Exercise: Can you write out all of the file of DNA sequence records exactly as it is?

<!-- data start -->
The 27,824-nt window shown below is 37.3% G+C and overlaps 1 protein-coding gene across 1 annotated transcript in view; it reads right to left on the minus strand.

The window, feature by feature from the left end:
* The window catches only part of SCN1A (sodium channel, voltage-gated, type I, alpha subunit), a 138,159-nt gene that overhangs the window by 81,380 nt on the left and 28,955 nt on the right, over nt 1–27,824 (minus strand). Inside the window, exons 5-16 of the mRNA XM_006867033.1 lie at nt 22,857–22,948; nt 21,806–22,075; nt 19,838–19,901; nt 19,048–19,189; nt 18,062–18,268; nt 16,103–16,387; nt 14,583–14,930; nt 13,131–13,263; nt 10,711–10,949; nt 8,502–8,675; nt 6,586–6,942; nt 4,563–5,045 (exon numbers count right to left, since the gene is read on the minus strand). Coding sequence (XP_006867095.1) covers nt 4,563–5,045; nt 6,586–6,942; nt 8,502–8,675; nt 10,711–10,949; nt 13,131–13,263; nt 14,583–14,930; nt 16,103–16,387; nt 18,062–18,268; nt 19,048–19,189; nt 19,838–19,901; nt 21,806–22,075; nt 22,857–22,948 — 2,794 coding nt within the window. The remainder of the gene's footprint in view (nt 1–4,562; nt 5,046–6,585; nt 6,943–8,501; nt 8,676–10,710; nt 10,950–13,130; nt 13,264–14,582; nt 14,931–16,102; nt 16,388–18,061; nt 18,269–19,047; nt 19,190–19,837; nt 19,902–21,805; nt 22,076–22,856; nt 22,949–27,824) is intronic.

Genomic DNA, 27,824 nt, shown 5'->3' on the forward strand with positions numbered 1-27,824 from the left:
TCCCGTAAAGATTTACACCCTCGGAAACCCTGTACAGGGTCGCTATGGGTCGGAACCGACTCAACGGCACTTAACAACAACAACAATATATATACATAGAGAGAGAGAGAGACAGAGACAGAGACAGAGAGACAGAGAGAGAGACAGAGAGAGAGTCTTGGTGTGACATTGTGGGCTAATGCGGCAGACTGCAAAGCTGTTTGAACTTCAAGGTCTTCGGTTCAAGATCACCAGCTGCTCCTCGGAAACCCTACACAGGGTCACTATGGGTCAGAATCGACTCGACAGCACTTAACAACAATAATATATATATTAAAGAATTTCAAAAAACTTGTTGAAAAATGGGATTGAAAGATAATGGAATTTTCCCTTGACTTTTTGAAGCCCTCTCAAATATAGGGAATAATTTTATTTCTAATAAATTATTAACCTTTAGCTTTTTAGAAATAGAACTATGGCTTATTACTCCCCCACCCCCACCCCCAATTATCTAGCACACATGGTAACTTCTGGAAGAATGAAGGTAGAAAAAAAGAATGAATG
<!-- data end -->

The 27,824-nt window shown below is 37.3% G+C and overlaps 1 protein-coding gene across 1 annotated transcript in view; it reads right to left on the minus strand.

The window, feature by feature from the left end:
* The window catches only part of SCN1A (sodium channel, voltage-gated, type I, alpha subunit), a 138,159-nt gene that overhangs the window by 81,380 nt on the left and 28,955 nt on the right, over nt 1–27,824 (minus strand). Inside the window, exons 5-16 of the mRNA XM_006867033.1 lie at nt 22,857–22,948; nt 21,806–22,075; nt 19,838–19,901; nt 19,048–19,189; nt 18,062–18,268; nt 16,103–16,387; nt 14,583–14,930; nt 13,131–13,263; nt 10,711–10,949; nt 8,502–8,675; nt 6,586–6,942; nt 4,563–5,045 (exon numbers count right to left, since the gene is read on the minus strand). Coding sequence (XP_006867095.1) covers nt 4,563–5,045; nt 6,586–6,942; nt 8,502–8,675; nt 10,711–10,949; nt 13,131–13,263; nt 14,583–14,930; nt 16,103–16,387; nt 18,062–18,268; nt 19,048–19,189; nt 19,838–19,901; nt 21,806–22,075; nt 22,857–22,948 — 2,794 coding nt within the window. The remainder of the gene's footprint in view (nt 1–4,562; nt 5,046–6,585; nt 6,943–8,501; nt 8,676–10,710; nt 10,950–13,130; nt 13,264–14,582; nt 14,931–16,102; nt 16,388–18,061; nt 18,269–19,047; nt 19,190–19,837; nt 19,902–21,805; nt 22,076–22,856; nt 22,949–27,824) is intronic.

Genomic DNA, 27,824 nt, shown 5'->3' on the forward strand with positions numbered 1-27,824 from the left:
TCCCGTAAAGATTTACACCCTCGGAAACCCTGTACAGGGTCGCTATGGGTCGGAACCGACTCAACGGCACTTAACAACAACAACAATATATATACATAGAGAGAGAGAGAGACAGAGACAGAGACAGAGAGACAGAGAGAGAGACAGAGAGAGAGTCTTGGTGTGACATTGTGGGCTAATGCGGCAGACTGCAAAGCTGTTTGAACTTCAAGGTCTTCGGTTCAAGATCACCAGCTGCTCCTCGGAAACCCTACACAGGGTCACTATGGGTCAGAATCGACTCGACAGCACTTAACAACAATAATATATATATTAAAGAATTTCAAAAAACTTGTTGAAAAATGGGATTGAAAGATAATGGAATTTTCCCTTGACTTTTTGAAGCCCTCTCAAATATAGGGAATAATTTTATTTCTAATAAATTATTAACCTTTAGCTTTTTAGAAATAGAACTATGGCTTATTACTCCCCCACCCCCACCCCCAATTATCTAGCACACATGGTAACTTCTGGAAGAATGAAGGTAGAAAAAAAGAATGAATG